ST. LOUIS – Concussions aren't the only major sports injury that parents should be concerned about. Just ask Michael Slater.
“Tajah’s my eleventh kid — eleventh female athlete — to tear her ACL," said the Whitfield High School girls basketball coach.
Tajah Foster-Walker is a junior for the Warriors. She hasn't even graduated high school, yet she's torn her ACL. Twice.
“We’ve really worked hard to try to get our girls to understand how important it is to strength train," said Slater.
And it appears proper training, especially at a relatively early age, is pivotal to preventing such ACL tears. Otherwise, St. Louis Children's Hospital will likely continue to see an alarming amount of such injuries.
“Every day we’re seeing another young athlete coming in with this type of injury," said Dr. Jeffrey Nepple, assistant professor of orthopedic surgery and director of the hospital's Young Athlete’s Center.
Dr. Nepple is also head of a free injury prevention program for young athletes in St. Louis, targeting athletes, like Tajah, to help prevent ACL tears.
“It focuses on overall movement patterns and by correcting the movement patterns you prevent other injuries.”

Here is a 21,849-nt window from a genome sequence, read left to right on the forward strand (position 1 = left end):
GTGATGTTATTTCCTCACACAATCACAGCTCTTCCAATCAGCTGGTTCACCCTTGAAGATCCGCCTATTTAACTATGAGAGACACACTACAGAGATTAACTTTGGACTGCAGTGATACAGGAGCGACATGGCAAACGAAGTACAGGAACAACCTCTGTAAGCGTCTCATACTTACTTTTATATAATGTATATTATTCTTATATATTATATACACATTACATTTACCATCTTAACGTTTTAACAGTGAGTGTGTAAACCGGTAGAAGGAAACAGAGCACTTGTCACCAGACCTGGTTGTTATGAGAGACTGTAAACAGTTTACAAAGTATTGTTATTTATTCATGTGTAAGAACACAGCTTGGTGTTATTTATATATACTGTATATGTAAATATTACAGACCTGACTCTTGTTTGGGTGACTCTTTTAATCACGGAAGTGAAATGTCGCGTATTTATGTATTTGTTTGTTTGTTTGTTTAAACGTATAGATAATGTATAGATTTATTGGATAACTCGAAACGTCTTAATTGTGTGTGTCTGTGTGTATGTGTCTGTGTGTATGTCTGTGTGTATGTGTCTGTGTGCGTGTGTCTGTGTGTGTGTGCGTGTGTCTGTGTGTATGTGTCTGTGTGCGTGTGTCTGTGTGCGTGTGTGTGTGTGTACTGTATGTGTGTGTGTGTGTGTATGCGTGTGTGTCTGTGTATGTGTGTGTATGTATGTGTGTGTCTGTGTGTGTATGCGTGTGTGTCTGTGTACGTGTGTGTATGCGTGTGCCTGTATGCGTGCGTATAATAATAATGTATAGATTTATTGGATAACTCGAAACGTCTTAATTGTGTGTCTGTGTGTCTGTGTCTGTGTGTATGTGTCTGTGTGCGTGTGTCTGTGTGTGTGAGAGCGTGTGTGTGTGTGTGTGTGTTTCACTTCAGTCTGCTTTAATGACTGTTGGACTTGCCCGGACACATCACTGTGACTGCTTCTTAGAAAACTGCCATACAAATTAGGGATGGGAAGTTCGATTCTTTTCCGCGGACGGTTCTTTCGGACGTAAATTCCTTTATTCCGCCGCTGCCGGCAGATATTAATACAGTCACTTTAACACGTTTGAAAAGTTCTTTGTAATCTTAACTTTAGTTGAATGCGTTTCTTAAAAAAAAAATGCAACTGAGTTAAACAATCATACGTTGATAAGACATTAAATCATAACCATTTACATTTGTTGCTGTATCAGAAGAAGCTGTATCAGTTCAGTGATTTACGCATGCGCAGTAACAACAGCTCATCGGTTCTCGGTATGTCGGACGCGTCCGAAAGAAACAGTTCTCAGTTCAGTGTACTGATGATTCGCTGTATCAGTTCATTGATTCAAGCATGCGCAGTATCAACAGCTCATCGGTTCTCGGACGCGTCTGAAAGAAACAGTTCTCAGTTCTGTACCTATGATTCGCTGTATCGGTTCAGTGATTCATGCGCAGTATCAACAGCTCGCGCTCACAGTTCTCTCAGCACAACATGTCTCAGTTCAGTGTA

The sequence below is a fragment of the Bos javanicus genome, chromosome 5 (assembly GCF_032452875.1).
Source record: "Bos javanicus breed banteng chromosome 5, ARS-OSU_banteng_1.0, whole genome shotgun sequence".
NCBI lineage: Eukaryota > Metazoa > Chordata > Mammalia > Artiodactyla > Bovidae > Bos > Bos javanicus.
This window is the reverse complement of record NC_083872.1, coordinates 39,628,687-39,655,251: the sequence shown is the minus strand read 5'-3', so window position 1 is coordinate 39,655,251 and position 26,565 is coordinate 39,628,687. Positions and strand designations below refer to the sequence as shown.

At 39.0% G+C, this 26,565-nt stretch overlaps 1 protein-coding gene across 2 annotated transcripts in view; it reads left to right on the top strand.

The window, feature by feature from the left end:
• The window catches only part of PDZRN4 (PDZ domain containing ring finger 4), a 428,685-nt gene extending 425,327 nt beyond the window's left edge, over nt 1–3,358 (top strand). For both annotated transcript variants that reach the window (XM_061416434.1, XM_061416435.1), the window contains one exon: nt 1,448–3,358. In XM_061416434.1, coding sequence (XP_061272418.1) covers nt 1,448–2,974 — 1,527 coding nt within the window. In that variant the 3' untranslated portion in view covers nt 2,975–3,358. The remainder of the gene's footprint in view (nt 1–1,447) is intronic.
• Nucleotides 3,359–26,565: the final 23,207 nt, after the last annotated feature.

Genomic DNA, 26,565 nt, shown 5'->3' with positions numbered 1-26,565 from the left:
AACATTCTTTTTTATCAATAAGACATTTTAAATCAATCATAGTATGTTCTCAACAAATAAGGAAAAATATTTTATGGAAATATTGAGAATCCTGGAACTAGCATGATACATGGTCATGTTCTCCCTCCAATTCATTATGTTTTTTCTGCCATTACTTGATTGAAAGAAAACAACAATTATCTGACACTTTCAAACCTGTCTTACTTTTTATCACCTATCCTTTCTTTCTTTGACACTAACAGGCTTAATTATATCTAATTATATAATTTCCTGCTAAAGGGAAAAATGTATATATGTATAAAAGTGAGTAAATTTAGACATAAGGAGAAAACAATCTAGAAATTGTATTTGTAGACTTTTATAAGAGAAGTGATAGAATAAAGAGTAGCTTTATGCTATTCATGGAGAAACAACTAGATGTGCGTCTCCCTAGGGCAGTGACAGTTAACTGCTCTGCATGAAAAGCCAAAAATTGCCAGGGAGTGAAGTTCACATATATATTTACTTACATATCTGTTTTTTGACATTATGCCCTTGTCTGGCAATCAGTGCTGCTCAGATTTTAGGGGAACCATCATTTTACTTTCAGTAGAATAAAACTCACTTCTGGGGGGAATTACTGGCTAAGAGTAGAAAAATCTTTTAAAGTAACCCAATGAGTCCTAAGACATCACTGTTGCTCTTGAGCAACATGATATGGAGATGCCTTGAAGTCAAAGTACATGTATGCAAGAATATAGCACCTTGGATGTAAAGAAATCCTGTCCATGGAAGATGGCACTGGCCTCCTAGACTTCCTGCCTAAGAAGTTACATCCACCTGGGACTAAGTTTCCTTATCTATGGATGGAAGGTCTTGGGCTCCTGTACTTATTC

Many times, ACL tears can happen even when there's no contact. That was the case for Tajah.
“The first time [4 years ago] I was jumping from catching a pass and the second time I was just throwing a pass," she said.
Obviously, there's no conceivable way to prevent 100 percent of injuries, but Nepple's program helped Tajah get back on the floor while also teaching proper training to make her knee stronger.
“He was really, really good about making sure I don’t push it too hard and taking it slow," she said.
“Make sure that I keep definitely strengthening both of my legs, not just focusing on one because I know that can cause another injury.”
Nepple says training programs like his are routine for national or professional sports programs, but not so much for high school or youth programs. Another possible culprit as to why they see so many injuries — sports specification.
“Nowadays athletes have the opportunity to play a single sport all year-round — on clubs, on high school teams, sometimes they’re even playing on multiple teams at a time," said Nepple.
Nepple's injury prevention program is currently free with the following partners: Lou Fusz soccer, Westminster and John Burroughs High Schools. However, he hopes to expand the program this year.
Most of the programs are targeted to 12-year-olds and above where risk of ACL tears are highest. New FIFA kids programs are now available for younger ages.
For those who would like more information, you can reach the young athlete center at 314-454-KIDS.
As for Tajah? She has an offer to play college ball at the University of Missouri-Kansas City.